John Beaver Mertie, Jr.
(1888 - 1980)
John Beaver Mertie, Jr., August 29, 1915.
Photo from "Thirty Summers and a Winter".
John Mertie was a big man physically and scientifically, a giant of Alaskan geology and mining form 1911 until his death in 1980. He was one of the stalwarts of the heroic age of Alaskan geology before WWW II when the work was extremely demanding physically as well as requiring a high degree of professional competence and dedication. John Mertie produced an impressive body of work, presented in more than 70 publications that covered much of Alaska and are widely respected and frequently referenced to this day. He is probably best know for his work in the Yukon-Tanana region but there are few areas of Alaska that he did not map in or visit the mining camps. He was widely respected throughout Alaska not only for his scientific prowess, but also for a rare rapport with Alaskan miners, woodsmen, settlers, and natives. A visit from Mr. Mertie was always welcome anywhere during his active years in Alaska be it town, village, roadhouse, or mining camp. His professional career in geology, much of it in Alaska, extended to his death in 1980 at age 92. He continued to do science to the end; his first publication on Alaska geology was dated 1911, his last 1976. He served the U. S. Geological Survey, the nation and Alaska exceptionally well for more than 70 years and we still owe much of what we know about the geology and mineral resources of Alaska to John Mertie.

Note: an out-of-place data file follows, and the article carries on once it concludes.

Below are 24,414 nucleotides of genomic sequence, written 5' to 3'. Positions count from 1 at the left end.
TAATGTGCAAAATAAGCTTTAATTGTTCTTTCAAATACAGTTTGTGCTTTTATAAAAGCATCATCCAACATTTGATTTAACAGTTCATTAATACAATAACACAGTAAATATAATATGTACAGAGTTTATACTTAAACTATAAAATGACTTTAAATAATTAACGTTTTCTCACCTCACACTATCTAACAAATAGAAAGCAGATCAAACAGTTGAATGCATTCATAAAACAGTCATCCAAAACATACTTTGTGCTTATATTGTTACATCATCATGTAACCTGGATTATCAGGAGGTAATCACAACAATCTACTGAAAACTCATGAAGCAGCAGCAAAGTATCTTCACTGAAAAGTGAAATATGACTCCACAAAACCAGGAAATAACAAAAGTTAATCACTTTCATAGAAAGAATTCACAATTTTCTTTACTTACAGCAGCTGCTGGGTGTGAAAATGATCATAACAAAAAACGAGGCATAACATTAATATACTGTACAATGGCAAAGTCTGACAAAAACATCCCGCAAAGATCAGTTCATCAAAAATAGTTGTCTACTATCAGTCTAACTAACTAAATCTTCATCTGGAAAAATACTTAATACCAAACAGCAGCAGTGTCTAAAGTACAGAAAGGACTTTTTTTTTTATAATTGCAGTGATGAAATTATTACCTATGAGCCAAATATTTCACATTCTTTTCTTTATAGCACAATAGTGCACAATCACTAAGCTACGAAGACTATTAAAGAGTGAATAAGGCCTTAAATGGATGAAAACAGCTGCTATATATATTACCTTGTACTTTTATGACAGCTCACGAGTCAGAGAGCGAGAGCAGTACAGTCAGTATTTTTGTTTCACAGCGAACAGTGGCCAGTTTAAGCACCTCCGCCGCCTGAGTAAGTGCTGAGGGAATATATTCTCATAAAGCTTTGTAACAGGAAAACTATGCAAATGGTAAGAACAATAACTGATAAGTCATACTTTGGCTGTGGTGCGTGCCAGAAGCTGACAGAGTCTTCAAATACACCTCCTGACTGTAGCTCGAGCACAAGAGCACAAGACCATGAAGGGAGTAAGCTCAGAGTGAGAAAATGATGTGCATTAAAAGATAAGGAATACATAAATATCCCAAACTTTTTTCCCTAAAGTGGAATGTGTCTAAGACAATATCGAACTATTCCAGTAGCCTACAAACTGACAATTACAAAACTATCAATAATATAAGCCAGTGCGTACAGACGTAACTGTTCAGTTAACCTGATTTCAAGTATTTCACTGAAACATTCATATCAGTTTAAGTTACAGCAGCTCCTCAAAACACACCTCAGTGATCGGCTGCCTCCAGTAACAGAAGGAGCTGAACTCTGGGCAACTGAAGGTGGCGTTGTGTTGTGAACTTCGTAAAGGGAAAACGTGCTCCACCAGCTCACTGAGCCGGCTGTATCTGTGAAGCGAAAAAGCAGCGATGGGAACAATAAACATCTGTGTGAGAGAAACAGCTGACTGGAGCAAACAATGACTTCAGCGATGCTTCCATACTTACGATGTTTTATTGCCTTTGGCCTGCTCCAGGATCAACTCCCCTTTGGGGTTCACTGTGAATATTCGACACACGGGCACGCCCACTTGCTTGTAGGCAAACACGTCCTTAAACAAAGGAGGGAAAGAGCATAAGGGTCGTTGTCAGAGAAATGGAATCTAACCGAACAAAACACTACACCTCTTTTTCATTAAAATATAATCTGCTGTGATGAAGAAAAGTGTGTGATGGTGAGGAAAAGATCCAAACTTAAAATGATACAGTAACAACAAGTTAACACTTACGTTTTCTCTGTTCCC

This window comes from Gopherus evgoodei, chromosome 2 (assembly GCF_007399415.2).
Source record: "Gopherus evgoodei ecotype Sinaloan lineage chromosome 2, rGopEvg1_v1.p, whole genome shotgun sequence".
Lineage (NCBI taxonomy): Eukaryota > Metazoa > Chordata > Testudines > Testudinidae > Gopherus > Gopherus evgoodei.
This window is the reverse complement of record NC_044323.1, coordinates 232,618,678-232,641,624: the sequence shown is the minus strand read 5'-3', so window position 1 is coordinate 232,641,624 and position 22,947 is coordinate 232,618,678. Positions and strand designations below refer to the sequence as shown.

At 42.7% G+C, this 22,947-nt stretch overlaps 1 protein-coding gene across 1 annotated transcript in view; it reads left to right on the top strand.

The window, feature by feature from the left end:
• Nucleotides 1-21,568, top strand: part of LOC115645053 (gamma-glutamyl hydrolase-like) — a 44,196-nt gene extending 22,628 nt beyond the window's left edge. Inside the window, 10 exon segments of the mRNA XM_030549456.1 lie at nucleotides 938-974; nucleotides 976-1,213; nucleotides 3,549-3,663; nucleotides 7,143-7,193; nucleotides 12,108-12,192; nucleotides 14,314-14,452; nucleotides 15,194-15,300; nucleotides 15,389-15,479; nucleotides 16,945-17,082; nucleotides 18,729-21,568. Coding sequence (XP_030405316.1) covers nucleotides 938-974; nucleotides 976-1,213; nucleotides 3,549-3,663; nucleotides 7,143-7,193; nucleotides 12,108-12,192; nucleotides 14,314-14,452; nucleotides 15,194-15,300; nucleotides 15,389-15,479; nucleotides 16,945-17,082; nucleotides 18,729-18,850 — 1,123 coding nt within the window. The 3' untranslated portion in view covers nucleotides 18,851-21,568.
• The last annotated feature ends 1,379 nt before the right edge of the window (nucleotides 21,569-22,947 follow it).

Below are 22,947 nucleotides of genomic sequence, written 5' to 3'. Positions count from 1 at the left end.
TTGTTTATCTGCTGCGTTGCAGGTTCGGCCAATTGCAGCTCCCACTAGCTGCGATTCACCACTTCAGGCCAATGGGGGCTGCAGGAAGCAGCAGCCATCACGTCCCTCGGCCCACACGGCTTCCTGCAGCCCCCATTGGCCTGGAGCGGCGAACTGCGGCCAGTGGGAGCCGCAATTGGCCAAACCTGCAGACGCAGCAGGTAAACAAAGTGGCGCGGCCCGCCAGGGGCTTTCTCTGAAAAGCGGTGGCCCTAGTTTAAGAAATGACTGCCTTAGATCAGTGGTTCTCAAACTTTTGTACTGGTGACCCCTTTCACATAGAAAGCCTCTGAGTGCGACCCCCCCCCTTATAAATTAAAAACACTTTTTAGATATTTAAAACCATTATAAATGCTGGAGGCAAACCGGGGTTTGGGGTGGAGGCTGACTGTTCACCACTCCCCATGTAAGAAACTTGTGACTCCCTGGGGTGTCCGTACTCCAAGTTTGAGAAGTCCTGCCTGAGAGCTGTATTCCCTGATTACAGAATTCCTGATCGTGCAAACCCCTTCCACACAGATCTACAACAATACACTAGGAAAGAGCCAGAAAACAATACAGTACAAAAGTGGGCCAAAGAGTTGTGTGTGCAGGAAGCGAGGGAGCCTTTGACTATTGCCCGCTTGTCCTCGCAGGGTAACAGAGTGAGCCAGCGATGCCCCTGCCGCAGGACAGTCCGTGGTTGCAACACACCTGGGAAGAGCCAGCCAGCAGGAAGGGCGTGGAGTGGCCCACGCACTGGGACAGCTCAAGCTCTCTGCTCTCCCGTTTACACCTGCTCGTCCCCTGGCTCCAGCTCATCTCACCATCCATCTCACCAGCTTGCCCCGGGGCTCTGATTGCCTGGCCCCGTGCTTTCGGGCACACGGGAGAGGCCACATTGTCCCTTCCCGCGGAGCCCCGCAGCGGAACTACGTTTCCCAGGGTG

John Beaver Mertie Jr. was born on January 22, 1888, in Baltimore, Maryland to John and Margaret E. Mertie, originally Pennsylvanians of Dutch-Irish and Irish ancestry. As John was about to enter high school, his father who passed on his great strength to John, accepted a position as a shop foreman with the Atchison, Topeka, and Santa Fe Railroad in Raton, New Mexico. John stayed in Baltimore to finish his high school education. However, he spent his summers in Raton where at age sixteen, he too began working for the A. T. & S. F., initially as a machinist's helper at $1.95 per day. In subsequent summers, John advanced to skilled lathe operator and machinist. Here John also learned to drive a steam locomotive (but it was forty years before he mastered the automobile). Mertie entered John Hopkins University in the fall of 1905 and largely funded his undergraduate education working for the railroad in the summers. He intended to study chemistry and in fact took all the undergraduate classes in chemistry. In his senior year, Dr. Charles Swartz induced Mertie to change his major to geology. John earned a B.A. degree in 1908 from John Hopkins University, was elected to Phi Beta Kappa, and received a Ph.D. degree in geology from the same school in 1911 at the age of 23.
From 1908 to 1910, Mertie was employed during the summer by the U.S. Geological Survey in Colorado and New Mexico, and did his graduate thesis on the lava of the Raton area. Upon his graduation in 1911, he obtained an introduction to Alfred Hulse Brooks, and at his request began his U.S.G.S. career in Alaska as a petrographer, then a rare skill in the organization.